Binge Eating Disorder can lead to physical and mental health problems such as obesity, type 2 diabetes, high blood pressure, and depression. It’s important to note that BED can occur in individuals of any gender, age, race, or socioeconomic status.
Treatment for Binge Eating Disorder usually involves a combination of psychotherapy, such as cognitive-behavioural therapy or interpersonal therapy, and medication, if necessary. A mental health professional can help individuals with BED to develop healthier eating habits, manage their emotions and improve their overall well-being.
ARFID (Avoidant Restrictive Food Intake Disorder)
ARFID stands for Avoidant Restrictive Food Intake Disorder, which is a relatively new diagnosis that was added to the Diagnostic and Statistical Manual of Mental Disorders (DSM-5) in 2013.
ARFID is an eating disorder characterised by an extreme avoidance or restriction of certain types of foods or a limited range of foods in general. People with ARFID may have a lack of interest in food, or they may avoid certain foods due to their texture, color, or smell, or fear of choking or vomiting.
Unlike other eating disorders, individuals with ARFID do not have a distorted body image or an intense fear of gaining weight. However, their avoidance or restriction of food can lead to significant weight loss, malnutrition, and other physical and psychological health problems.
ARFID can affect individuals of any age, including infants, children, and adults. It can be difficult to diagnose, as it may be mistaken for picky eating or other eating disorders. Treatment for ARFID may include a combination of nutritional counseling, behavioral therapy, and medical management.
It’s important to note that ARFID is a serious condition that can have significant impacts on physical and mental health, and individuals who suspect they or a loved one may be experiencing ARFID should seek professional help.
Pica is an eating disorder characterised by the persistent ingestion of non-food substances, such as soil, clay, chalk, paper, soap or paint, among others. This disorder is most commonly observed in young children and pregnant women, but can also affect individuals of any age and gender.
Pica can be caused by various factors, including nutritional deficiencies (such as iron or zinc), neurological disorders, developmental disorders, or cultural and religious beliefs. Pica can lead to a number of health problems, depending on the type and amount of non-food substances ingested, including poisoning, intestinal blockages, dental damage, infections, and other medical complications.
Treatment for pica often involves addressing any underlying medical conditions or nutritional deficiencies that may be contributing to the disorder, as well as behavioural therapy to help the individual change their eating habits and avoid ingesting non-food substances. Family therapy and education may also be included as part of the treatment process, particularly in cases involving young children.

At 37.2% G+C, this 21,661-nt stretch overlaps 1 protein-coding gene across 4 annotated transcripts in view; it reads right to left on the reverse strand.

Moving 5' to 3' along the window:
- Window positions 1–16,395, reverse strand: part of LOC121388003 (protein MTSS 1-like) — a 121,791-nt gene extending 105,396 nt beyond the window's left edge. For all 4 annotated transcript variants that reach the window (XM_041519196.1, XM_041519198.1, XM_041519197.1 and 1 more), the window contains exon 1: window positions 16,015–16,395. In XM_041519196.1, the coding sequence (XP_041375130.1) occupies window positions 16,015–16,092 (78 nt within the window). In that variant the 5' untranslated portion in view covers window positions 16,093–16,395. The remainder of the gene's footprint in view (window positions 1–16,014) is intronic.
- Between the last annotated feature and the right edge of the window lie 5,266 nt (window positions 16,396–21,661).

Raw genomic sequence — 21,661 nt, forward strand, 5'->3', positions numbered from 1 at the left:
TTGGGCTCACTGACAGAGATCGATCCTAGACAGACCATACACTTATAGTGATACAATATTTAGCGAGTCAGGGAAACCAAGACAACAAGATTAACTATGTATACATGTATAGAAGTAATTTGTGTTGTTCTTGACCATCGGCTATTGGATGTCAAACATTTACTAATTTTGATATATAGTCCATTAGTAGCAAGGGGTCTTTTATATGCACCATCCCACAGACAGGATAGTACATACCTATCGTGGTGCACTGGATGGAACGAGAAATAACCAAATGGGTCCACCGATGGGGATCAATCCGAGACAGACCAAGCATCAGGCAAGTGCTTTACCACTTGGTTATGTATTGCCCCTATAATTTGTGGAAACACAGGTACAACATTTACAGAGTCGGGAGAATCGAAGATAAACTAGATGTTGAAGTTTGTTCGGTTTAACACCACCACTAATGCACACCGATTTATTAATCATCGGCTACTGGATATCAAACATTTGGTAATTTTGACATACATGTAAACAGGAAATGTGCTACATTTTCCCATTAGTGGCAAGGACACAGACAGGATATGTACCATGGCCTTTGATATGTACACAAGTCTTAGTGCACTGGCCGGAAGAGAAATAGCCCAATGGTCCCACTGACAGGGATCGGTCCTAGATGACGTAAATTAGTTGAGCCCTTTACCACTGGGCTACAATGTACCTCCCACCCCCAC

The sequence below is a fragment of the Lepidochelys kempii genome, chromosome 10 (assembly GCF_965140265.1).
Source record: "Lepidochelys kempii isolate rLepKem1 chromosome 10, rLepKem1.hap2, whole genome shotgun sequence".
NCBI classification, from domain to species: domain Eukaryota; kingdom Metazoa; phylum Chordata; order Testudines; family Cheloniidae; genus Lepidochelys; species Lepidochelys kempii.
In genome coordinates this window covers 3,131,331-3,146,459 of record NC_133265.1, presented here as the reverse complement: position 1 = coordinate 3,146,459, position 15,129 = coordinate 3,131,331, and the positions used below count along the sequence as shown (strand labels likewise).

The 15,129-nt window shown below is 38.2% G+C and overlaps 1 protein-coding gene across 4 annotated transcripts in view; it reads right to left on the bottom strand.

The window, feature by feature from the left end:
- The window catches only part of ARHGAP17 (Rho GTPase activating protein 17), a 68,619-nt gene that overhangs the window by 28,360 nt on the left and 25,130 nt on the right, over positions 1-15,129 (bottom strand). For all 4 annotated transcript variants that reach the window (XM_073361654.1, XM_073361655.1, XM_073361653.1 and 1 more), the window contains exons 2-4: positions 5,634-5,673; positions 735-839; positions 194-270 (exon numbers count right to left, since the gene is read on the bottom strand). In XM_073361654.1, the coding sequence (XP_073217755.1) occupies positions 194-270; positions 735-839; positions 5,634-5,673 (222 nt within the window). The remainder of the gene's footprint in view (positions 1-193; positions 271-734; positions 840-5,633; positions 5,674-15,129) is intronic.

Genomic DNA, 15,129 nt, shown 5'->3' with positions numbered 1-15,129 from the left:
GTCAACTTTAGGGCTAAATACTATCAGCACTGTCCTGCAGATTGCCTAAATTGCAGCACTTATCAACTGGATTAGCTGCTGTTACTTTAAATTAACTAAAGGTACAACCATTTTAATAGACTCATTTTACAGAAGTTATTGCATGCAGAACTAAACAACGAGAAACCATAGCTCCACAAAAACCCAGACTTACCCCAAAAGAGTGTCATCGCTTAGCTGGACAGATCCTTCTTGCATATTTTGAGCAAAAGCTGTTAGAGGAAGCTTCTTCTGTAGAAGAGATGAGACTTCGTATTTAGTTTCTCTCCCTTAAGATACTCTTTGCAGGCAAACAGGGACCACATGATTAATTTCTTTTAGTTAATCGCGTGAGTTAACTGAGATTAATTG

Rumination Disorder is an eating disorder characterised by the repeated regurgitation of food that is then re-chewed, re-swallowed, or spit out. Individuals with this disorder may regurgitate their food shortly after eating, without nausea or retching, and may perform the behavior several times a day.
Rumination Disorder can occur in individuals of any age, although it is most commonly observed in infants, young children, and individuals with developmental disabilities. The exact causes of Rumination Disorder are not well understood, but it may be related to gastrointestinal or neurological conditions, as well as psychological factors.
Rumination Disorder can lead to significant weight loss, malnutrition, and other physical and psychological health problems. Treatment typically involves a combination of behavioral therapy, medication (in some cases), and addressing any underlying medical conditions. In some cases, individuals with Rumination Disorder may require a feeding tube or other medical interventions to manage their symptoms and ensure adequate nutrition.
It’s important to note that early identification and treatment of Rumination Disorder is essential to prevent complications and ensure the best possible outcome for affected individuals.
Orthorexia is an eating disorder characterized by an obsession with “healthy” eating and a preoccupation with consuming foods that are considered “pure,” “clean,” or “natural.” Individuals with orthorexia may become fixated on the quality and composition of their food, and may spend excessive amounts of time and energy planning, preparing, and consuming meals that conform to their strict dietary rules.
Orthorexia can lead to significant dietary restrictions, which can result in malnutrition, weight loss, and other physical and psychological health problems. Individuals with orthorexia may also experience anxiety, guilt, and shame when they are unable to adhere to their dietary restrictions or when faced with foods that do not meet their criteria for “healthy” eating.
While orthorexia is not recognized as a formal eating disorder in the Diagnostic and Statistical Manual of Mental Disorders (DSM-5), it is considered a form of disordered eating and can have serious consequences for physical and mental health. Treatment for orthorexia may involve cognitive-behavioural therapy and nutritional counselling to help individuals develop a more balanced and flexible approach to eating, as well as address any underlying psychological factors that may be contributing to the disorder.